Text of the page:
Waste Agricultural Biomass for Energy

An estimated 5 billion metric tons of agricultural biomass waste is produced annually – equivalent to approximately 1.2 billion tons of oil. The term biomass refers to those organic materials, which do not directly go into foods or other products. Mostly, this biomass is in the form of residual stalks from crops, leaves, roots, seeds and seed shells etc. Common examples are wheat and paddy straw, bagasse (residue from sugarcane milling in sugar production), seed hulls (rice husk, ground nut husk) waste wood from timber processing, waste from animal husbandry etc. In some case animal metabolic wastes are also considered as biomass. Currently, especially in developing countries, most of the waste agricultural biomass is left in the field to decompose naturally or is open-burnt. Apart from bagasse, and in some cases rice husk, there is hardly any productive use being made of biomass.

A major advantage of using waste agricultural biomass (WAB) as a source of energy or materials is its renewability. This is a clean source of energy as the carbon cycle loop is closed (the carbon dioxide released by combustion is again sequestered in the next crop) and usually there are no harmful emissions (such sulfur oxides, heavy metals). The material is available abundantly and is virtually free. Commercial use of biomass can also provide additional income to farmers and poorer sections of society thus helping in poverty alleviation.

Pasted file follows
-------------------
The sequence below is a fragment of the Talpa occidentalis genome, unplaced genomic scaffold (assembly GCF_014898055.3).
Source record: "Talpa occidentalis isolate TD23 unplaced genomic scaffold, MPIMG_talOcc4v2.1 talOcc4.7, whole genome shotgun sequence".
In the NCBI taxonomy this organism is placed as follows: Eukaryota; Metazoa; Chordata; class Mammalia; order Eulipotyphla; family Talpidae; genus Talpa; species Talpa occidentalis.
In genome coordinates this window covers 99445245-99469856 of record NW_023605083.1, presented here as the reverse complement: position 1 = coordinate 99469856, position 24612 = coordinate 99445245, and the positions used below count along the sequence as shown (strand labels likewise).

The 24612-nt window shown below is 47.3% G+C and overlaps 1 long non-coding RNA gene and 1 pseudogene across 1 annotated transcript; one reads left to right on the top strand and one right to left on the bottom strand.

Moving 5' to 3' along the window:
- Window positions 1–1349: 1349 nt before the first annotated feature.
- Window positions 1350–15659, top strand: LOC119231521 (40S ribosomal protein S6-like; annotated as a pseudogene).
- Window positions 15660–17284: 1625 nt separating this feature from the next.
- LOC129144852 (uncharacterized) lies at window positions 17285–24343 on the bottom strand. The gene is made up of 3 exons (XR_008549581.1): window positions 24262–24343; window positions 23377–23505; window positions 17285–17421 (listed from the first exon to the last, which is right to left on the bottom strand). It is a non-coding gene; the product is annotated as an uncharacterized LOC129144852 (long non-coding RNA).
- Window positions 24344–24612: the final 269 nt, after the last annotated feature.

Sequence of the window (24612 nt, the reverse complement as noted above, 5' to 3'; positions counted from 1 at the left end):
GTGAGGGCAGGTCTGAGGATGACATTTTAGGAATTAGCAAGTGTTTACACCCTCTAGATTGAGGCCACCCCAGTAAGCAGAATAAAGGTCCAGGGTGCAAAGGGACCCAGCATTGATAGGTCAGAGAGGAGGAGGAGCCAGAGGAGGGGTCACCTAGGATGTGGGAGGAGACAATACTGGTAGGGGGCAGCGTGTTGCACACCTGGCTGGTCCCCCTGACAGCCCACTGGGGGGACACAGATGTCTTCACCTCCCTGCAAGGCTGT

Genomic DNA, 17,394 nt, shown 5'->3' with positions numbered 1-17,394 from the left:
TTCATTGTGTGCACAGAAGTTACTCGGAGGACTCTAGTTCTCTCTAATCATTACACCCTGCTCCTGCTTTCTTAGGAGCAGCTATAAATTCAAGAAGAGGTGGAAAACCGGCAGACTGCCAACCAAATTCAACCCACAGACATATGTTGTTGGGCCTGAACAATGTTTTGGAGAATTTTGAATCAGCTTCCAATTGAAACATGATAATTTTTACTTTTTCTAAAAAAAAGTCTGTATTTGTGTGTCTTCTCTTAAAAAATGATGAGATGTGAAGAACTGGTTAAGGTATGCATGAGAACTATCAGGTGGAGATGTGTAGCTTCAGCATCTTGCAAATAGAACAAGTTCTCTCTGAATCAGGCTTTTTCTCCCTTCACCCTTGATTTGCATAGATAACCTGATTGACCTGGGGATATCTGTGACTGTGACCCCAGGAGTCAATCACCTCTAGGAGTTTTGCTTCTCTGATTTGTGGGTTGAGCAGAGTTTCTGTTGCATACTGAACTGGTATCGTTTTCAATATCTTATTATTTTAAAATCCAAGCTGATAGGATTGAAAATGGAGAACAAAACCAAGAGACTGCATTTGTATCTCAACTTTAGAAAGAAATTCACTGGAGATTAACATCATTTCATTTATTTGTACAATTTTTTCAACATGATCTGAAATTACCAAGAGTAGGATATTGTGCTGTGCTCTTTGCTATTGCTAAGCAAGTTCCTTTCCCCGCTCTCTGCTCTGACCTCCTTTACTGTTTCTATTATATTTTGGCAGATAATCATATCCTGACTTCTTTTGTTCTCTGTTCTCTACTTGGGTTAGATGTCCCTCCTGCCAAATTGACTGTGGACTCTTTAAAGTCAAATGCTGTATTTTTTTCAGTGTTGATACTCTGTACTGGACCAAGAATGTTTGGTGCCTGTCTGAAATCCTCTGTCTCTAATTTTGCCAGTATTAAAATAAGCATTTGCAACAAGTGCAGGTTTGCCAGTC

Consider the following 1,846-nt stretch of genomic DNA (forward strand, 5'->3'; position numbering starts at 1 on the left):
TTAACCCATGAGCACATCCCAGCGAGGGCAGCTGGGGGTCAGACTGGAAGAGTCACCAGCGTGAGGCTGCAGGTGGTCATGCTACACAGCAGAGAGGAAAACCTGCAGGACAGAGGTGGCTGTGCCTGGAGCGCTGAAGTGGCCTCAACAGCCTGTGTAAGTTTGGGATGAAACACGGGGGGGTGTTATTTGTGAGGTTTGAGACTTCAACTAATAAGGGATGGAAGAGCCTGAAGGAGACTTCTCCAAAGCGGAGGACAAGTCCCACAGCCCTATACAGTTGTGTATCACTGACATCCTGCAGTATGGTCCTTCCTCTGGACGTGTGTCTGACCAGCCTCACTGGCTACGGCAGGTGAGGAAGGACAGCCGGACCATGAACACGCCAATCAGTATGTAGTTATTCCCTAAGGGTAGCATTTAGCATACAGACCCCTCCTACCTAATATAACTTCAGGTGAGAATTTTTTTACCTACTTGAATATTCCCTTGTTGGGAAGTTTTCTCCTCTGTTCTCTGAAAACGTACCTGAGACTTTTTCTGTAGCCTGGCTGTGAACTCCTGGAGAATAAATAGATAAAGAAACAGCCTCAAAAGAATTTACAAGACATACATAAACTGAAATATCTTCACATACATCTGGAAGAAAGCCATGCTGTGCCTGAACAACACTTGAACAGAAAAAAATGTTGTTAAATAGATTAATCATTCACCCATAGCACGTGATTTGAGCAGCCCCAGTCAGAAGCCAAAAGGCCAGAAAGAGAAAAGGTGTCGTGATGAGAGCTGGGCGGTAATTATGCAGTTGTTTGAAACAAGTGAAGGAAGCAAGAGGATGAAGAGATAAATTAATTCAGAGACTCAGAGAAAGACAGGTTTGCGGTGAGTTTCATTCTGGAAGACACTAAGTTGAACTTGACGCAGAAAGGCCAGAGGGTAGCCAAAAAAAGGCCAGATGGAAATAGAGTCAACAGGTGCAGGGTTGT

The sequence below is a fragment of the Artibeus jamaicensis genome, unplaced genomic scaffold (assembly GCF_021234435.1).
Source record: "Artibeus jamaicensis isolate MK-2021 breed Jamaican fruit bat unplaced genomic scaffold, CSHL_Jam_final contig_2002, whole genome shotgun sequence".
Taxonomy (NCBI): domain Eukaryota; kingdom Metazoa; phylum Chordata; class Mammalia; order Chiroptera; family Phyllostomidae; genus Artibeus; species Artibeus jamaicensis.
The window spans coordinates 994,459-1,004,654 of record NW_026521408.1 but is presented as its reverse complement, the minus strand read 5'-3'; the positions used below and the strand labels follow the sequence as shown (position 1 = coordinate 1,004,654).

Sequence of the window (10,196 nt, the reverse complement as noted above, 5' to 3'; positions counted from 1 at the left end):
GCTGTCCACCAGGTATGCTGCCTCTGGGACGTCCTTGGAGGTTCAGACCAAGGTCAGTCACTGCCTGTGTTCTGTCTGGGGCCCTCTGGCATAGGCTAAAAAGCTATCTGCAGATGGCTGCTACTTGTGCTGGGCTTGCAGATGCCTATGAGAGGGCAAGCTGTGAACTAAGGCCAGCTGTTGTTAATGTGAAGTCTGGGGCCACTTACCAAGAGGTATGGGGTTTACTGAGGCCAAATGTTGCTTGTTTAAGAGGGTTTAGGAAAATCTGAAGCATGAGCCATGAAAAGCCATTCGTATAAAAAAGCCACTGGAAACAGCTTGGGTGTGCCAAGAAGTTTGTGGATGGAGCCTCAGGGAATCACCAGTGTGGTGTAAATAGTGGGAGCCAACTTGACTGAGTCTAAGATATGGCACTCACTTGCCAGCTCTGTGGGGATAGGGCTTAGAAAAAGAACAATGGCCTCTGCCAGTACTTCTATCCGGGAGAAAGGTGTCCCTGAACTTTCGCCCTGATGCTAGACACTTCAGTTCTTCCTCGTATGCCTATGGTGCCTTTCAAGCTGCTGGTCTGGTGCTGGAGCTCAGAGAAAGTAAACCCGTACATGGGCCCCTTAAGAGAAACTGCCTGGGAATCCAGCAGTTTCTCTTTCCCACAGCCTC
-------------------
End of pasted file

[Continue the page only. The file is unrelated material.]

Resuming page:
The Climate Change (CC) benefits i.e. GHG emission reduction could come from two sources:

(a) By replacing fossil fuels with fuels derived from waste agricultural biomass. This is easy to estimate as it will be equal to the CO2 which would have been otherwise released by the amount of fossil fuels that has been displaced (after accounting for the energy consumption in producing it).

(b) By avoiding generation of methane when left in the field to rot. Volumes are difficult to determine because estimates of methane generation by natural rotting of different types of waste agricultural biomass are still not available or are imprecise and vary significantly depending upon many factors.